February 11, 2014
As I begin to read “Cathedral” by Raymond Carver, I cannot comprehend what is going on. The story starts off with a husband named Robert telling the reader about “this” (par.1.) blind man who has been long term friends with his wife and will be coming to visit due to the tragic death of the blind man’s wife. Through the way that this man speaks of the blind person gives the appearance that the husband is not very fond of this person or any blind person. Robert seems very careless and judgmental. As stories of Robert’s wives past with the blind man are told to him, he acts as though he couldn’t care less.
From the moment the blind man arrives at Robert’s house, things are very awkward for Robert. Robert, his wife and the blind man take a seat in the living room where most of this story takes place. The wife and the blind man are conversing but Robert doesn’t talk very much and he either has nothing to say or what he wants to say is not appropriate. After a while of sitting down and watching TV, Robert’s wife falls asleep and at this point Robert and the blind man start to converse and connect a little more. I was shocked when Robert pulled out a joint and had offered it to the man but to my disbelief the blind man accepts and says, “There’s a first time for everything.” (Par.66)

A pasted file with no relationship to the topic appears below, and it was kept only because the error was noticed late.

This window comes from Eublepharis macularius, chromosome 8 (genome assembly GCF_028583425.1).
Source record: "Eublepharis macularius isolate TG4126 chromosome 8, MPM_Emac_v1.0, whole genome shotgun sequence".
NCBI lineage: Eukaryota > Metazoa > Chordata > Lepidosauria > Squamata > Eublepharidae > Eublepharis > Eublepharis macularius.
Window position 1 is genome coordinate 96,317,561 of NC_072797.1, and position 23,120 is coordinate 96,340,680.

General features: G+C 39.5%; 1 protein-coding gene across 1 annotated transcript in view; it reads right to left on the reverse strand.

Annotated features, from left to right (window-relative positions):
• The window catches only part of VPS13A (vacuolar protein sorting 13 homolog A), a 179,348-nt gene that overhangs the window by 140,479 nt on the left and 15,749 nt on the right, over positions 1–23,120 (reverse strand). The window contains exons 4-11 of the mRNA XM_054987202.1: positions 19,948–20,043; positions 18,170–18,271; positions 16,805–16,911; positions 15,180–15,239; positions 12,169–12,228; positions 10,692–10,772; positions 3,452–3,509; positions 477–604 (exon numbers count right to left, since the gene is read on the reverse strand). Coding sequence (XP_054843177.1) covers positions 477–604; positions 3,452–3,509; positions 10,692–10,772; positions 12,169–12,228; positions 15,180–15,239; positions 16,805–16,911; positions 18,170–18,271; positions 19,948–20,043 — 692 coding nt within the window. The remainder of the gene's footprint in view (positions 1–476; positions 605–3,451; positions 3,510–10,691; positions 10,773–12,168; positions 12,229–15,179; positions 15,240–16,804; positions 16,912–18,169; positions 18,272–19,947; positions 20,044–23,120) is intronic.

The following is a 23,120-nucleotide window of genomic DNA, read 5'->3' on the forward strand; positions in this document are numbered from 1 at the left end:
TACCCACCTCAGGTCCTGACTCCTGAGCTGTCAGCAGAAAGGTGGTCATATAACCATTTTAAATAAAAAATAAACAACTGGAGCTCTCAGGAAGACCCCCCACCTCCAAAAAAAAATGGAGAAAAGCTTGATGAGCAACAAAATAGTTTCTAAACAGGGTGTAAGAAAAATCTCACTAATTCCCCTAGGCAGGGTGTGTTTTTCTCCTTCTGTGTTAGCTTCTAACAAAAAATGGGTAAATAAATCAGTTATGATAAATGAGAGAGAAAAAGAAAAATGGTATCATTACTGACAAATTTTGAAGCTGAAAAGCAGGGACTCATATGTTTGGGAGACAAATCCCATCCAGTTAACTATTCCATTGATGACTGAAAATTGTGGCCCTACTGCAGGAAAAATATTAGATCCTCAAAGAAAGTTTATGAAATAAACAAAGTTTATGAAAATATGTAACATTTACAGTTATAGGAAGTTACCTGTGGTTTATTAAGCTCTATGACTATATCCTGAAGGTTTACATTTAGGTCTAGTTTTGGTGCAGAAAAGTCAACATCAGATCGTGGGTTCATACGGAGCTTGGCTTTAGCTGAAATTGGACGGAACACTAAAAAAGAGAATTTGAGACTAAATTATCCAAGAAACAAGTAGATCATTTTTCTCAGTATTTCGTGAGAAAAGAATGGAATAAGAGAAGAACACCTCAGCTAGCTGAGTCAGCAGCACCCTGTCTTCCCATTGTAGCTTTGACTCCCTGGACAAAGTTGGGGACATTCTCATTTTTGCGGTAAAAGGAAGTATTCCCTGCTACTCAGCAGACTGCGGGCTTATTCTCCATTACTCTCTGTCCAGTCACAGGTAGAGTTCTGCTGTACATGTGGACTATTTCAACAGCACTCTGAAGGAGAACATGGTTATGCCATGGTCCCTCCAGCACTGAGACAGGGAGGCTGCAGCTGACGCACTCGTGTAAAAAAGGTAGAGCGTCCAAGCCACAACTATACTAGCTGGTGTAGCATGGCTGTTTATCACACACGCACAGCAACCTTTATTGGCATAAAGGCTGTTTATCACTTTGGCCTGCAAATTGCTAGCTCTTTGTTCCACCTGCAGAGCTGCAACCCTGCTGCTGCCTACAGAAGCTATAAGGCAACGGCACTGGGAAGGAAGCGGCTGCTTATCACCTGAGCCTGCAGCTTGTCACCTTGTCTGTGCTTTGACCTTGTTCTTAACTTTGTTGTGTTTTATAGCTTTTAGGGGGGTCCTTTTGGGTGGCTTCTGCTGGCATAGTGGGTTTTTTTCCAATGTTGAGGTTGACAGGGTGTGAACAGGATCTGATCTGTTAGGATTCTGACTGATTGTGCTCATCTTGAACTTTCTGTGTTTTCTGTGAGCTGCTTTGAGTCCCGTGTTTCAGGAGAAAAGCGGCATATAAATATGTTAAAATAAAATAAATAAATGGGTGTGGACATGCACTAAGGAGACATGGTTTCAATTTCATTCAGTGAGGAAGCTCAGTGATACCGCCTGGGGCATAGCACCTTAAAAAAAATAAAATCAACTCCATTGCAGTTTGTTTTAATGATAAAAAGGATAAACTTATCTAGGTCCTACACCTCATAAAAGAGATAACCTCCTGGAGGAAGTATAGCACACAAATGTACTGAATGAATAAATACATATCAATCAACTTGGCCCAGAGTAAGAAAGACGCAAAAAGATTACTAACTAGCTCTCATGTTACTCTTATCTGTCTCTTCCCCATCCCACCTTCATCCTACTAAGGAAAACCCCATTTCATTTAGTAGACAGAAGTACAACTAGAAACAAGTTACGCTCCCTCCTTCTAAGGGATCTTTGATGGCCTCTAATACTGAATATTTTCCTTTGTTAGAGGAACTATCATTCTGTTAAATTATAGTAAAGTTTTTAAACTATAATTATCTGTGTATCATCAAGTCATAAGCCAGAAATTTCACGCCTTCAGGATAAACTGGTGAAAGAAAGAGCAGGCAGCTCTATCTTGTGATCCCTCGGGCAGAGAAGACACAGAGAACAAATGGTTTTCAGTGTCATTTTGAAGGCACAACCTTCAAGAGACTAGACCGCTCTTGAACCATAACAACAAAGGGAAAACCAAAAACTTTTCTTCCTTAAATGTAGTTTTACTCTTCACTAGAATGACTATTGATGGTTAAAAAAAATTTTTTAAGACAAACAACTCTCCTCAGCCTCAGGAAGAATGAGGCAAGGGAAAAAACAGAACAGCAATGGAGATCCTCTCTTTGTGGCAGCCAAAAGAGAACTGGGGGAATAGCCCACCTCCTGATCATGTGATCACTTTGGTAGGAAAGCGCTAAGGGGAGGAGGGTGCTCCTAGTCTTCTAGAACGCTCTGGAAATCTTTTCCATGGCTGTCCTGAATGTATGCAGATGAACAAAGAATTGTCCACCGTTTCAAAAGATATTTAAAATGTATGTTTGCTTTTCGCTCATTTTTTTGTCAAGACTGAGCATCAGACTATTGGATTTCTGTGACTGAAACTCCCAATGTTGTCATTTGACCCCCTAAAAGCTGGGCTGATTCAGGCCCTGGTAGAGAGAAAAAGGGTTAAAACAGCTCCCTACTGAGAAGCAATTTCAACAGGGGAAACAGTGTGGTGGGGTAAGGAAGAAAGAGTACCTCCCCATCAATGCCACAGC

After a while of flipping through channels on the TV, Robert notices that something is catching the attention of the blind man. The show was about a cathedrals located in different parts of the world. The blind man seems intrigued and speaks of cathedrals as if he knows a lot about them. Robert is curious to find out if and how the blind man knows anything about cathedrals and what thoughts cross his mind when thinking of the word. I found this question to be very interesting to see how blind people perceive certain objects that can only be touched and not seen. The blind man asks Robert to describe...
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